Clinically proven to lower cholesterol, over 50 clinical trials, including long-term and high-dosage trials in different groups, have proven the efficacy and safety of plant sterols. Flora ProActiv foods contain the recommended plant sterol amount when eaten daily as directed.
There is a continuous dose-response relationship between the intake of plant sterols and their effect on elevated cholesterol levels up to a dosage of 2 to 2.5g of plant sterols per day. Intakes above 3g per day are not recommended, as this provides little further benefit. The scientific evidence for plant sterol efficacy has been independently reviewed by the European Food Safety Authority (EFSA).
National and international guidelines for cholesterol lowering now recommend 2g of plant sterols per day, as part of a healthy diet, to reduce cholesterol.
1.5 to 2.4g of plant sterols a day is the recommended amount for cholesterol lowering*. You can get this amount from 3 portions of Flora ProActiv foods. One portion is about two teaspoons of spread (10g) or one glass of milk drink. A Flora ProActiv mini drink, however, gives you the full daily amount in just one drink.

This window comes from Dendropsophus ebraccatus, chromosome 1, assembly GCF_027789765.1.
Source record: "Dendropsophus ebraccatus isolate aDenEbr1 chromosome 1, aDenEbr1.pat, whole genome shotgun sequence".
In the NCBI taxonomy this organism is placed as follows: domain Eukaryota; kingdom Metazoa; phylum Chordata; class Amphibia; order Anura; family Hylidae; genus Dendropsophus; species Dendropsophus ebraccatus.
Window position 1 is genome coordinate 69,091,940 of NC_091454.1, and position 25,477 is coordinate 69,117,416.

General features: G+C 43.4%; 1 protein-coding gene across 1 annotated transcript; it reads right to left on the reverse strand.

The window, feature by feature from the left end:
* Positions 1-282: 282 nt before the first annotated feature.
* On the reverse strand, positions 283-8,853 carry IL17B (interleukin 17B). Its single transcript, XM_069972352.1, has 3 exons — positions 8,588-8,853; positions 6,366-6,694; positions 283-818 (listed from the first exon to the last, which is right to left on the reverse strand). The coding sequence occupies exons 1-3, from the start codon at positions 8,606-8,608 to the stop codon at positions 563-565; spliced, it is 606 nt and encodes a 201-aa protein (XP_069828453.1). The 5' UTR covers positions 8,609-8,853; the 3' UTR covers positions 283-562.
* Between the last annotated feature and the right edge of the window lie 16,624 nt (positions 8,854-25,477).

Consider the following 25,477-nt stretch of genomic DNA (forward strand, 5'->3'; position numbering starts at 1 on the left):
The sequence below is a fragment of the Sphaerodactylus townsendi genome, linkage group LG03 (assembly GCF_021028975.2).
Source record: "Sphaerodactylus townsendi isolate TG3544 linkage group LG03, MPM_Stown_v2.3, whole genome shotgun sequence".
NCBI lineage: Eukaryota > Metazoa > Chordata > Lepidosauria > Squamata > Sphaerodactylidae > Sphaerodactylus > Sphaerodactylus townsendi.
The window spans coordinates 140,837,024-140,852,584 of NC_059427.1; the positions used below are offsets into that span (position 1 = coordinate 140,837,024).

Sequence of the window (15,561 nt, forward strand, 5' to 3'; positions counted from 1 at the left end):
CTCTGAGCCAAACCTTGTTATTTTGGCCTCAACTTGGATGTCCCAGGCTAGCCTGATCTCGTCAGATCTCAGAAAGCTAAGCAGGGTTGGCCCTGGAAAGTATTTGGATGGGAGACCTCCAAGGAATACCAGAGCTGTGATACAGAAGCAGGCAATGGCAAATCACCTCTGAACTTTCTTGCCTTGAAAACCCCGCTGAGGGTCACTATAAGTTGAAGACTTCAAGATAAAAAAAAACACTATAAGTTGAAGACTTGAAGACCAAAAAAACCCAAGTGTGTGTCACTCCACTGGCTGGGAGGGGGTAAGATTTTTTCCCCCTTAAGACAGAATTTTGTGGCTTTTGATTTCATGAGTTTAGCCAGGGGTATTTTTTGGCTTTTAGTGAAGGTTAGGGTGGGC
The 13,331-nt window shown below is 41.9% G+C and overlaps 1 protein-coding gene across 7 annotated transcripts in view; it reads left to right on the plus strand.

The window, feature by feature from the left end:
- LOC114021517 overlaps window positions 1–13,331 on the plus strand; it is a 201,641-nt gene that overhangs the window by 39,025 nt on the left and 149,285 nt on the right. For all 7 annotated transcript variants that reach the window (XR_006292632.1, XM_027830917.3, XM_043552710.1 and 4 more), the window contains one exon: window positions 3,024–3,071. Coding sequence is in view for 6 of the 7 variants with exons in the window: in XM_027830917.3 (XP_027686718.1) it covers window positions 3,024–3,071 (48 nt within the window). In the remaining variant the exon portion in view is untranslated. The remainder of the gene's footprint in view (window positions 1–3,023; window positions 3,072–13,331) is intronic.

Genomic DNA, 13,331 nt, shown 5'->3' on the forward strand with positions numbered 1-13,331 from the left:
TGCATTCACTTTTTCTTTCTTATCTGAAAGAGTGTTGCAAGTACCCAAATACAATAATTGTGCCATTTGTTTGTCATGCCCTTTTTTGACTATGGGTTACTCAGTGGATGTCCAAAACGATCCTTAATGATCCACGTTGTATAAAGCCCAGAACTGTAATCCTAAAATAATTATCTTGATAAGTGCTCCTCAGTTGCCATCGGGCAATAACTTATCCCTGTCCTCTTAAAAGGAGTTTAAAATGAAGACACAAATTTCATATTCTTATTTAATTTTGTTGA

*Flora ProActiv contains plant sterols. Plant sterols have been shown to lower blood cholesterol. High cholesterol is a risk factor in the development of coronary heart disease. Consuming 1.5-2.4g of plant sterols per day can lower cholesterol by 7-10% in 2-3 weeks when consumed as part of a healthy diet and lifestyle with sufficient fruit and vegetables.
- Commission Regulation (EU) No 686/2014 as 20 June 2014 amending Regulations (EC) No 983/2009 and (EU) No 384/2010 as regards the conditions of use of certain health claims related to the lowering effect of plant sterols and plant stanols on blood LDL-cholesterol.
- Catapano AL, et al. (2016) ESC/EAS Guidelines for the Management of Dyslipidaemias: The Task Force for the Management of Dyslipidaemias of the European Society of Cardiology (ESC) and European Atherosclerosis Society (EAS) Developed with the special contribution of the European Association for Cardiovascular Prevention & Rehabilitation (EACPR). Atherosclerosis 2016;253:281-344.